Apple and Palm Seem Like an Odd MixIn this Boston Herald article, Brett Arends says that Apple should buy Palm. On the surface, there are some similarities between the companies, but my gut says that the two just wouldn't mix well. In any case, there are some things the author says that I wanted to talk about.
[iPods] are heavy and the battery life isnít that great. Rival products the size of your thumb include a radio.
If there's a 60GB music player that's the size of my thumb, I'd sure like to see it. I'm particularly interested if it can display photos and video (though this negates the whole thumb thing).
Perhaps the author doesn't know about the Shuffle? It's hard to tell. The Shuffle is certainly not heavy. It's true it doesn't have FM tuning. Maybe this is something Apple should add.
Apple is trying to build a defensive moat around its business. Only an iPod will play iTunes music and use iPod accessories.
Not sure why it's so strange iPod accessories would only work on an iPod. Am I missing something? As for the iTunes/iPod connection, the iTunes store seems to do little more than break even. It's a tool for Apple to sell iPods. More to the point, they're designed to work as one, consistent product. I think this helps create an experience that is hassle free.
Consumers demand freedom and choice. Microsoft offered more of both and won the computer war, even though its technology was worse.
Oh the irony. If consumers demanded freedom and choice wouldn't there be more than just Mac and Windows computers in Best Buy?
Microsoft won round two of the ongoing operating system epoch, but it had nothing to do with freedom, choice or consumers at all. It did it through manipulation. Microsoft hasn't given any indication that it cares about choice except when it serves its business purposes.
Today, Iím fed up with carrying multiple devices. I donít want a cell phone, an electronic organizer, a music player, and a radio. I want one device that does it all. I suspect I am not alone.
Now he says he wants one device that "does it all," but I think what he really wants is one device that does all of these well, which is a much different thing. I'm skeptical a hyrid phone/music player/organizer is going to be able to match the experience of an iPod anytime soon.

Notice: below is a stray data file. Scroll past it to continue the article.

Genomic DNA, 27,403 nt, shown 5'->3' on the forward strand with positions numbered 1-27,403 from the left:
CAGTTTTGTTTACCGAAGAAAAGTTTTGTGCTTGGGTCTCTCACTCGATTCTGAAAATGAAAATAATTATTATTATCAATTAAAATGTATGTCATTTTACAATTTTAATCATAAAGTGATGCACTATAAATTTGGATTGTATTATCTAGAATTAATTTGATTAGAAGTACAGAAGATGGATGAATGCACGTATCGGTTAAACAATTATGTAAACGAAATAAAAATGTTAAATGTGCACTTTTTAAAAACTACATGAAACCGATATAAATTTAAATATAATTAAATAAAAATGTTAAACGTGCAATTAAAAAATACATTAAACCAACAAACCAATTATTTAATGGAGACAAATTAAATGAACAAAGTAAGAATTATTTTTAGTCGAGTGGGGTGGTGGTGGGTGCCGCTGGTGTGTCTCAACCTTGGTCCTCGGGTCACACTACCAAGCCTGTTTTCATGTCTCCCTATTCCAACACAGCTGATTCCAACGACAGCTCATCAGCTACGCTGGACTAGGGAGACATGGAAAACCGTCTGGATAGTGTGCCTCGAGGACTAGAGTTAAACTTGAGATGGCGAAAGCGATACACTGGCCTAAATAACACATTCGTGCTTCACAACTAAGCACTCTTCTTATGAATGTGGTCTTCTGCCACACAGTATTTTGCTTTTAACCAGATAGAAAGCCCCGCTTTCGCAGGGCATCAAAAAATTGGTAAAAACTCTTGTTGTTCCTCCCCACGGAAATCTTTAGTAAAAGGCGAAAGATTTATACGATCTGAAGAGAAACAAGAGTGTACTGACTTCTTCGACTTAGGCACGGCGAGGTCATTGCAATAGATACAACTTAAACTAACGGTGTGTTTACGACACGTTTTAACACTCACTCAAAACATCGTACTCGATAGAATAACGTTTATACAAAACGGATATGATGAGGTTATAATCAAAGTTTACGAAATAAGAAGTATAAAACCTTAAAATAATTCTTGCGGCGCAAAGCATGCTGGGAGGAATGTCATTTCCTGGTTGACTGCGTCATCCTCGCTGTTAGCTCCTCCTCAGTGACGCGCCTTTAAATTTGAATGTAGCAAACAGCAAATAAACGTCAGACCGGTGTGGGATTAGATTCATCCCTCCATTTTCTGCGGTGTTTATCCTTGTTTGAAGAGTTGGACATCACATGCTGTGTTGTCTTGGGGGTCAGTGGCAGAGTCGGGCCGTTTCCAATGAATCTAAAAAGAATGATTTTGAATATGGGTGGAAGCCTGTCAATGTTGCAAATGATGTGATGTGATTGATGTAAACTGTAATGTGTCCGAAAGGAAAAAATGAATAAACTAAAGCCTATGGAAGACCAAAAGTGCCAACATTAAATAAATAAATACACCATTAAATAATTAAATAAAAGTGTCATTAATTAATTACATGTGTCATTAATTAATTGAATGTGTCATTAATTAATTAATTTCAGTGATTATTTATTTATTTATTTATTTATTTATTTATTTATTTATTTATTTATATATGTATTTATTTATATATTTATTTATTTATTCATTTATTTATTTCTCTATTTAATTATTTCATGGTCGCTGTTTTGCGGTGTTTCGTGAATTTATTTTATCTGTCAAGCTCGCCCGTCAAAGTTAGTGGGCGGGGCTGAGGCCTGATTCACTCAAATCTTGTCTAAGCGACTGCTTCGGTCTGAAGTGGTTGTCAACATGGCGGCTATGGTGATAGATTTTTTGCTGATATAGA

A mobile phone is, for better or worse, built around phone calls and text messaging. It's hard to make a 5,000+ song library (not to mention videos and photos) work well in this context. In my experience, most multi-function devices end up being more interesting to gadgets freaks than the average consumer.
The iPod succeeds because the thing is designed to play music and do it well. The typical phone user experience is barely good for phone calls, let alone any secondary functionality. And there's another challenge -- what about battery life? I really don't want my talk time eating into my music/video time or vice-versa.
Once again, Microsoft gets it. You can already buy multi-function Pocket PC devices. The music player may not be as good as an iPod, but the products do more.
The fact that they "do more" is the very problem. This is the Microsoft mentality: more features equals better. For most people, though, the question is do the most important things work correctly?
I know Apple doesnít do takeovers, but buying Palm would be a terrific deal. It would instantly give it a huge presence in organizers and multi-function devices, with its own huge network of third-party software. Palmís revenues were $1.3 billion last year.
On paper, this actually does make sense. The purchase price would appear to pay for itself within a year or so. Of course there's much more to it than that.
The cultures would fit well: Palm is an entrepreneurial, creative, design-led company that hates Microsoft. Palm organizers already work with Macs.
With all due respect to the author, this sentence is mostly buzzwords. It doesn't tell us how well the two cultures would mesh. This is a problem with a lot of high-profile mergers.
My basic objection to all of this that I really don't think the approach that Palm takes to organizers is the right one. I don't think their products are a clear fit for the problem space. I knew a lot of people that had Palms them when they first came out, and I can't think of a single person now that actually uses them as their organizer. Silicon Valley should have more users than anyone. Somebody must be buying them, though, because Palm appears to be making money.
In theory, I could put all my scheduling and notes on my iPod, but I just don't see the point. The few things that I need away from my desk can just be put on paper.
The only value I could see in a deal like this is Apple could have a launching platform and expertise for entering the mobile phone market. The question is how well it would integrate with their current investments.
A lot of business run hastily into mergers because executives see "synergy" on paper but don't understand the details of what they're trying to do. Apple tends to not be so reactive, so I'm not so sure we're going to see a Palm purchase anytime soon.
Although it would be ironic for Apple to end up with the assets of Be.
Apple and Palm Seem Like an Odd Mix
Posted Dec 22, 2005 — 12 comments below
Posted Dec 22, 2005 — 12 comments below